Monday, April 8, 2019

Carloluigi Colombo paints

Saint George and the Dragon -- state of existence no 2


  1. Giacomo da Varazze (also known as Jacobus da Varagine or Jacopo De Fazio) was a 13th-century archbishop of Genova but is best known as the compiler of the "Legenda Aurea" (Golden Legend), an influential collection of the legendary lives of Christian saints. During the 1st 5 decades after Johannes Gutenberg introduced the printing press in the 143s, about 2 editions per year appeared in many European languages. One of his most popular stories was that of St. George and the Dragon. A "dragon which envenomed all the country" lived in a pond near Silene (an imaginary city in Libya): “Then was an ordinance made in the town that there should be taken the children and young people of them of the town by lot, and every each one as it fell, were he gentle or poor, should be delivered when the lot fell on him or her.” The local king dressed his daughter like a bride and sent her to the lake when the lot fell on her. St. George arrived and the princess tried to persuade him to leave but "the dragon appeared and came running to them, and S. George was upon his horse, and drew out his sword and garnished him with the sign of the cross, and rode hardily against the dragon which came towards him, and smote him with his spear and hurt him sore and threw him to the ground. And after said to the maid: Deliver to me your girdle, and bind it about the neck of the dragon and be not afeard. When she had done so the dragon followed her as it had been a meek beast and debonair.” George took the captive beast to Silene and offered to kill it if the populace converted to Christianity. After the king and 15,000 men converted, plus women and children, George cut off the dragon's head, and the body was taken out of the city in 4 ox carts. Later the king built a church on the site where the dragon died, and from its altar a spring flowed with water that cured all disease. Although Giacomo never named the princess, she was called Cleolinda and Aia in various 13th-century Italian sources, and later Richard Johnson, in "The Famous Historie of the Seaven Champions of Christendom" (ca 1596) identified her as Sabra, an Egyptian princess, who married George and bore children including Gui de Warewic (Guy of Warwick), another fantastic hero who appeared in romances beginning in the 13th century who battled dragons and other monsters and saved Wichester from the vikings by killing the Dansk giant Colbrand.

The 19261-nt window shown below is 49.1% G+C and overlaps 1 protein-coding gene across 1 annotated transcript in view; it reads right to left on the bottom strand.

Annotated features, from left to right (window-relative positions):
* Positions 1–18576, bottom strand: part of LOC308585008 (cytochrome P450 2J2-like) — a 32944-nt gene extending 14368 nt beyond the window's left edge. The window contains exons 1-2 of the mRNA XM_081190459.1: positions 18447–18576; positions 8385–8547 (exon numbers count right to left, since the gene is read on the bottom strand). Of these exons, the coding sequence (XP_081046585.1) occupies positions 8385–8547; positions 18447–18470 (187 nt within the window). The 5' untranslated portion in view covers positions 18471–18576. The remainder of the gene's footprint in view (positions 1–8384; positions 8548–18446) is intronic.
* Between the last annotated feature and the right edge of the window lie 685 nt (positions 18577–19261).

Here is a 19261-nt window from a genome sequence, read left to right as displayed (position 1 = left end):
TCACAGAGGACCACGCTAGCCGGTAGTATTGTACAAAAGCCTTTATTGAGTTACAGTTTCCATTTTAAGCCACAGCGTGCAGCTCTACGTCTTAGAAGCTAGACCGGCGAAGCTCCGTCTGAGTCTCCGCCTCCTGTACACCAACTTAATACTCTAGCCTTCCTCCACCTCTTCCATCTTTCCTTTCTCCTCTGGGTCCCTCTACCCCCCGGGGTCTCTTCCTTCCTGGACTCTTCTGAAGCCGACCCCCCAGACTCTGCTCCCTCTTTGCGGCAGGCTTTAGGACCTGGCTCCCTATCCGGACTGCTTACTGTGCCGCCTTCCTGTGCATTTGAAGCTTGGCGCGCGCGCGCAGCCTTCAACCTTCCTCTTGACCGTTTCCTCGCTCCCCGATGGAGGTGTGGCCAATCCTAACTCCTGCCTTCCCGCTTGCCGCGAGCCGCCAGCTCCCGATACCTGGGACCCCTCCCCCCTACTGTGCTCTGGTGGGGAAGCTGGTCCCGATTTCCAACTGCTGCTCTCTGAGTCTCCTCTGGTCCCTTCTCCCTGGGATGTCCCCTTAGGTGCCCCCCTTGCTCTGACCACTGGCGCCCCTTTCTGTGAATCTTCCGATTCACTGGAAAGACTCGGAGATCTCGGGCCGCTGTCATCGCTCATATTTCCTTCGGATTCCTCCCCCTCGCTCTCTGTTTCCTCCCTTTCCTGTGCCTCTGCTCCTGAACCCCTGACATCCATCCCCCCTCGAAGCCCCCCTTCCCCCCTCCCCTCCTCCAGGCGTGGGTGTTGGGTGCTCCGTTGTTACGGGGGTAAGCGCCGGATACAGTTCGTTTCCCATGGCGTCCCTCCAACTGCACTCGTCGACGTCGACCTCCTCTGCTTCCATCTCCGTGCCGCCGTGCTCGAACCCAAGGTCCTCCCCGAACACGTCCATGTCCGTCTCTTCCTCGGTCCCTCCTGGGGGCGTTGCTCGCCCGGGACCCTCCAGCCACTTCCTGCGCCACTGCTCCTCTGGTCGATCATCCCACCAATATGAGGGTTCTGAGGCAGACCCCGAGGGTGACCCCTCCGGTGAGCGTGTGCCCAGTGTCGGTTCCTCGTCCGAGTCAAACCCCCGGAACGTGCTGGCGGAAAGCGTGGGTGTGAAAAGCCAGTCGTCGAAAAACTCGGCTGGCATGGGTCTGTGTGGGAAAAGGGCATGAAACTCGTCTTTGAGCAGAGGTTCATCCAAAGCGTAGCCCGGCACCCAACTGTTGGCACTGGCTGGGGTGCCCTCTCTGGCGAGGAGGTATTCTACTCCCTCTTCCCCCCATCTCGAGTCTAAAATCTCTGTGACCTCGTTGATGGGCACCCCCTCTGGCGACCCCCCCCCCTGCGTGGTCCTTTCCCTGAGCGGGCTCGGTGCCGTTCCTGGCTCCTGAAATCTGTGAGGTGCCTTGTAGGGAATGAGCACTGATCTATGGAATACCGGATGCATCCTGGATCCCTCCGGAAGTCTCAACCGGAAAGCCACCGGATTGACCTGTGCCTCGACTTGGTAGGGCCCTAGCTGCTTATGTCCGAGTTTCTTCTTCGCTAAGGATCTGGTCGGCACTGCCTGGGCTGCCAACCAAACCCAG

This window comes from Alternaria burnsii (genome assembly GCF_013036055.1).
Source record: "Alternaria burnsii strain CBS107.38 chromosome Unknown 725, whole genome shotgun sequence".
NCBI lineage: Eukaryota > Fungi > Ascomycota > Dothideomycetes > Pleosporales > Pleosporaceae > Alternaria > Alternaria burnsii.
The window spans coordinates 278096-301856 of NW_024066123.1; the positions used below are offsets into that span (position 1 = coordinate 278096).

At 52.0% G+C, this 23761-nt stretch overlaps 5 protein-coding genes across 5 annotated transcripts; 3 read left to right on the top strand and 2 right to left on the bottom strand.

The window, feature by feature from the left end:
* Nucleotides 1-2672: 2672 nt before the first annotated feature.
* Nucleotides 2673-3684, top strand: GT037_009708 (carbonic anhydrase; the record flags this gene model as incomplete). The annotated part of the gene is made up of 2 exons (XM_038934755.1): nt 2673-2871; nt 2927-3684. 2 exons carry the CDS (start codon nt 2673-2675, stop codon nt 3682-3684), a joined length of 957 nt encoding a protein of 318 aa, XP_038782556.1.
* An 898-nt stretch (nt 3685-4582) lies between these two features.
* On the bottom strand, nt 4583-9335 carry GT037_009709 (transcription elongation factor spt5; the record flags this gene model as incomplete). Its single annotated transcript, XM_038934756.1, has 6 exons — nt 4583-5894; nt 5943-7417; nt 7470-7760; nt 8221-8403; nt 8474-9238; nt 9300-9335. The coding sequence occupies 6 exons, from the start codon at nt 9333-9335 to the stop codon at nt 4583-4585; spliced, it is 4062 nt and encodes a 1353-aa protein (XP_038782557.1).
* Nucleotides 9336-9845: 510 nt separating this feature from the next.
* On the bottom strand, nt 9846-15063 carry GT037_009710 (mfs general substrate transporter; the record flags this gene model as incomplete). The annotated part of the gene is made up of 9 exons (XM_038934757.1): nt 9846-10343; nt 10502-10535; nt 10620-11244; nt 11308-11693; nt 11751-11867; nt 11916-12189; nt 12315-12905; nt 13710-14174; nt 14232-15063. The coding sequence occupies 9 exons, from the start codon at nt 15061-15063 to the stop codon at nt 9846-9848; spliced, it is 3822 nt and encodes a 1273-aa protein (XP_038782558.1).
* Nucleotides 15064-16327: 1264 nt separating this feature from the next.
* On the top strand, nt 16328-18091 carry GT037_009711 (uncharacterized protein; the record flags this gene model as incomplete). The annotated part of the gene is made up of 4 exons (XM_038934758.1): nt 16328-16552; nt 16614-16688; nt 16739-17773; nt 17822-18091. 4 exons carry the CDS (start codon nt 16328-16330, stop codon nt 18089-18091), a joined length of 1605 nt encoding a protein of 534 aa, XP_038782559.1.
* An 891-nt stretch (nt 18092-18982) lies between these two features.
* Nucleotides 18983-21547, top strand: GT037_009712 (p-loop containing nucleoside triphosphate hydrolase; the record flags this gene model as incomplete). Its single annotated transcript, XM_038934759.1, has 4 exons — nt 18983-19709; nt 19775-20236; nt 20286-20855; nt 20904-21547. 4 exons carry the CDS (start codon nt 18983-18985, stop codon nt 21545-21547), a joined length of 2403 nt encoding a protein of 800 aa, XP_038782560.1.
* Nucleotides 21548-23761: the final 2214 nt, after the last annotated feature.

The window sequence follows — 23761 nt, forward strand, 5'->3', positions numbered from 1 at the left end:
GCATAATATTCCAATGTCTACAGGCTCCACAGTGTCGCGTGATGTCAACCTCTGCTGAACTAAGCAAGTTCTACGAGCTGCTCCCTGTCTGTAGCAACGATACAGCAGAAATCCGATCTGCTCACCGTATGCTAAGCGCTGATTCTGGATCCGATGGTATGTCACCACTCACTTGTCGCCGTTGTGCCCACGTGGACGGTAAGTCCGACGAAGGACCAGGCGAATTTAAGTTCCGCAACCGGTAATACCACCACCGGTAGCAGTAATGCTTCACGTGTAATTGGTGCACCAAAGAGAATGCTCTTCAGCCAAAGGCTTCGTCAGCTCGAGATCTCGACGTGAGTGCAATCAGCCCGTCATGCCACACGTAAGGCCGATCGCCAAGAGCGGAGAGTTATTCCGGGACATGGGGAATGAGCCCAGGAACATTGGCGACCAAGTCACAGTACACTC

2. Carloluigi ColomboApril 9, 2019 at 1:12 AM

    Very good explication!


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